Maybe it’s the times. Back in 1995, viewers may have seen his actions as nobler. Or, at least, they could have understood his desire to leave something of himself behind. But, within a modern context, I don’t see it that way. He’s nothing more than an AI incel.


Ghost in the Shell is a 5/10. Yes, I get that it’s one of the classic sci-fi anime. But, being influential isn’t the same as being good. It’s extremely overrated. Feel free to argue against that in the comments.

If you enjoyed this review, remember to click the like button down below. Also, follow me on Twitter @DoubleSama so you don’t miss out on any future content. And come join our Discord server to discuss anime with other members of the community.

Finally, I’d like to thank Roman and Key Mochi for supporting at the Heika tier this month. To learn more about how you too can become a supporter of this blog, check out

Maquia: When the Promised Flower Blooms

Maquia: When the Promised Flower Blooms

Maquia: When the Promised Flower Blooms anime movie cover art
Maquia: When the Promised Flower Blooms

Movie Overview

Maquia: When the Promised Flower Blooms (Sayonara no Asa ni Yakusoku no Hana wo Kazarou / さよならの朝に約束の花をかざろう) is an original anime movie by P.A. Works. Its genres are drama and fantasy, and it was definitely made specifically to make you cry — as many P.A. Works anime are.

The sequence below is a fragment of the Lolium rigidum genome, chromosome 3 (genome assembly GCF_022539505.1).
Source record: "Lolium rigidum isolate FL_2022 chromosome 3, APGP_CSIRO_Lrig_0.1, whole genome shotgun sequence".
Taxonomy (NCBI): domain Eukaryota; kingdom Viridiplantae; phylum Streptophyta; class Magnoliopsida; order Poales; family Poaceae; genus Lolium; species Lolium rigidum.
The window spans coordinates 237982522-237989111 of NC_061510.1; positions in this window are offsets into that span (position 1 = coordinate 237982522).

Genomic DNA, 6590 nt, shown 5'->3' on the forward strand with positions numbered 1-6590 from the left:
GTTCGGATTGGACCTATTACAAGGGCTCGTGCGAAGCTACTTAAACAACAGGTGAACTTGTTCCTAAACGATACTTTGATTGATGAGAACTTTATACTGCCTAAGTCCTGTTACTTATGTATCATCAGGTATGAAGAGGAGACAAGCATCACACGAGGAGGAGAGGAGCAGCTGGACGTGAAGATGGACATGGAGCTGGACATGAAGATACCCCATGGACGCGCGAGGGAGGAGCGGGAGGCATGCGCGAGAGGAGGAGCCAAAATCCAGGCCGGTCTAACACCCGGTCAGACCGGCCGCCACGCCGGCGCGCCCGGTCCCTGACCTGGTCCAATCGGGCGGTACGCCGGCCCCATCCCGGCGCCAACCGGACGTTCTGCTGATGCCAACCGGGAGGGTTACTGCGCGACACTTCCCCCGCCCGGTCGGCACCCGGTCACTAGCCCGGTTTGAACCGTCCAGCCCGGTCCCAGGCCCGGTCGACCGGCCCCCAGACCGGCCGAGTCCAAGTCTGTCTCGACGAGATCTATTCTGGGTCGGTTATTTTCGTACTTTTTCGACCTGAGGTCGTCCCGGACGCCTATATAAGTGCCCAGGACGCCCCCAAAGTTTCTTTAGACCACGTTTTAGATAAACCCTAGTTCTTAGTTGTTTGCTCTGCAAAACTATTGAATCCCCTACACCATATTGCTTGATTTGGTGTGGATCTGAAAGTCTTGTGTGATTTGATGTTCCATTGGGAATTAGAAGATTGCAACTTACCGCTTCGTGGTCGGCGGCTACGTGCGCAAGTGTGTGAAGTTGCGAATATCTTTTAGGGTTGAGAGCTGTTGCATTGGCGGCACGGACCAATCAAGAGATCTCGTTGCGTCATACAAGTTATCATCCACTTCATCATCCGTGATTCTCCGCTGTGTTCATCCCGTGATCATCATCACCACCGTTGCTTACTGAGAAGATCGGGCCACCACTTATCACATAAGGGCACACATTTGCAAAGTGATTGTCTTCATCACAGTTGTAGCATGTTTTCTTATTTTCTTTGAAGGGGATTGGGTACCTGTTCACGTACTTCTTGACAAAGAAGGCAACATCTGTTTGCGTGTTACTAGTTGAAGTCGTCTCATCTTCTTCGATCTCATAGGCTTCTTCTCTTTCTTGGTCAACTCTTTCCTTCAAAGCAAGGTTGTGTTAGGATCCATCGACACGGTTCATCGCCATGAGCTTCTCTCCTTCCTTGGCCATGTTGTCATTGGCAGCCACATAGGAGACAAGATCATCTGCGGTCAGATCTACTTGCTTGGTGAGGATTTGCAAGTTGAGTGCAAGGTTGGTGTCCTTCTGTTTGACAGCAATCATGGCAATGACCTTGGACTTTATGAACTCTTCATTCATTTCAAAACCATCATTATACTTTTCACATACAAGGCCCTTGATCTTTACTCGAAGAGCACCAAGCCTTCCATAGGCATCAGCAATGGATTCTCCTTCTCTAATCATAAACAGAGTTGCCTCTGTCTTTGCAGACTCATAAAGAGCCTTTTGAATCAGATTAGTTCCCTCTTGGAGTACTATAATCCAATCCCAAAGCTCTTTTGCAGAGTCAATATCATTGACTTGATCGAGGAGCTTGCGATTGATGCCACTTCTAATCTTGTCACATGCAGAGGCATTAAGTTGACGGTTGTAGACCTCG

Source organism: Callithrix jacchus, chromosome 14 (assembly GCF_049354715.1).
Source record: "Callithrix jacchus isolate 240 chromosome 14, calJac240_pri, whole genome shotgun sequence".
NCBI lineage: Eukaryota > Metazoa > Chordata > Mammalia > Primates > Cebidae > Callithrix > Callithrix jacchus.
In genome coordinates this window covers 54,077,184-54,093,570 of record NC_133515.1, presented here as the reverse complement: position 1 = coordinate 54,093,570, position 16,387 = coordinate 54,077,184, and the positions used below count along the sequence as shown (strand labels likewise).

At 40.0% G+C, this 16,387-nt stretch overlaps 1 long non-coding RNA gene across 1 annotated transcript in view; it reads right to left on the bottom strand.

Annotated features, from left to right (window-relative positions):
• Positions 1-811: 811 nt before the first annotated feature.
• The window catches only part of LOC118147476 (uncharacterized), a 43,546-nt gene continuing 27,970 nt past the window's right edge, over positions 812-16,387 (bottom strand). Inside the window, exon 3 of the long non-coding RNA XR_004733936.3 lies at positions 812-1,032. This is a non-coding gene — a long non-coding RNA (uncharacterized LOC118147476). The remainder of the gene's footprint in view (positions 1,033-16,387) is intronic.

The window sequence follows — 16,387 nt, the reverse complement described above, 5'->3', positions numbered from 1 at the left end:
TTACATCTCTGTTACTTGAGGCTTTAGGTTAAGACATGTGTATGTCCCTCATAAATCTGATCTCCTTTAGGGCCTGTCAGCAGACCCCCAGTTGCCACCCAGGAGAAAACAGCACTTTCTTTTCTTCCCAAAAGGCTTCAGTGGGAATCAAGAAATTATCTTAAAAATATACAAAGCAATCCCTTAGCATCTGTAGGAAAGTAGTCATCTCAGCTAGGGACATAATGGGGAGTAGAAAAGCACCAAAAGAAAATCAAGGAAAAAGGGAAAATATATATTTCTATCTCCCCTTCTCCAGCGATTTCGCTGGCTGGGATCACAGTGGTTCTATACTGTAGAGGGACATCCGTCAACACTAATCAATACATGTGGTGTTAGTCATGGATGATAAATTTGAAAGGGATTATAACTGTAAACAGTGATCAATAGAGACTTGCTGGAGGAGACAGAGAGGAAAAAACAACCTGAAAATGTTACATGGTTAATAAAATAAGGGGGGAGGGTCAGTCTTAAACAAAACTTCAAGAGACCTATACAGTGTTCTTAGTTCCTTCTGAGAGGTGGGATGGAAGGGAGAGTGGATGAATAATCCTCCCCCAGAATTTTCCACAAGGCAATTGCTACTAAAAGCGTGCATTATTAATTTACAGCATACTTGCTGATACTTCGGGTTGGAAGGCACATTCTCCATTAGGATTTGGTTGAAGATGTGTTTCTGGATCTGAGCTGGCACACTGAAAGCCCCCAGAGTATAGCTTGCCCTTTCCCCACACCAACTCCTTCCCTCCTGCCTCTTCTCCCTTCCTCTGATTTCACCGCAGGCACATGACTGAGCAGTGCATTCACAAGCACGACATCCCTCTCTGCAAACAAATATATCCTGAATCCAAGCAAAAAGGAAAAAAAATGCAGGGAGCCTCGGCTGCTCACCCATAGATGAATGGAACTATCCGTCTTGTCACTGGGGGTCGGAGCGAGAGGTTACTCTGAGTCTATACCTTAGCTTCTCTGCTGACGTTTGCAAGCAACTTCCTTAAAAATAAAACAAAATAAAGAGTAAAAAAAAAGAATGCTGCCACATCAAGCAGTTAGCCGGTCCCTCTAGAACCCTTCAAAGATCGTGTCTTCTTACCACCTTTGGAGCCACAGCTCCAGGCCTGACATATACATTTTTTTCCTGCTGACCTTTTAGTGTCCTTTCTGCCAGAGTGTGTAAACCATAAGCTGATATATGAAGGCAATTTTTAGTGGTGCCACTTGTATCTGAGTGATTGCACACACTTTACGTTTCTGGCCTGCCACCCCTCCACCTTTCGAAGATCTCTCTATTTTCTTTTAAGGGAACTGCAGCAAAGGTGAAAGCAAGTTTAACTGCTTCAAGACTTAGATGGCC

The movie follows an Iorph girl named Maquia. Iorphs are immortal (long-lived?) people who live in a distant land separate from the continent of the humans. There, they spend their days weaving cloth that records the history of the world. They call this cloth Hibiol, though the word is also used to describe something treasured.

Maquia is an orphaned Iorph. I don’t believe we were ever told what happened to her family. But, the village elder raised her, so she’s not completely alone. And one lesson the village elder taught her was to not care about humans if she ever met any.

Maquia from the anime movie Maquia: When the Promised Flower Blooms

Why shouldn’t Maquia care about humans? Because Iorph are effectively immortal. Any human she cares about will die long before her — and then she’ll know what true loneliness is. Right from the start of the movie, we can tell that this is exactly what’s going to happen to Maquia.

So, after this is all set up, some humans attack the Iorph homeland. They capture the women and children and slaughter everyone who tries to stop them. Maquia, however, suffers a different fate. One of the dragon things the humans arrived on goes berserk and carries Maquia off on her own.

When Maquia wakes up, she finds herself on the human continent. She doesn’t know what happened to her homeland or whether she’ll ever be able to return. Not long after this, she finds an orphaned baby human, names him Ariel, and decides to raise him as her own.

Learn more about what’s included in a YumeTwins kawaii box subscription.

Discover Now

A Bit More Explanation Needed

Maquia is a very good anime. But, there were a few things I would have liked a bit more explanation of. Of course, I often say that not everything needs a complete explanation. And I still believe that. But, sometimes, a bit more explanation is necessary.

The first thing I would have liked to have explained more is the Hibiol. We know it’s a cloth woven by the Iorph. But, as it turns out, humans can weave it too — Ariel does. So, that seems to imply there’s nothing particularly magic about it.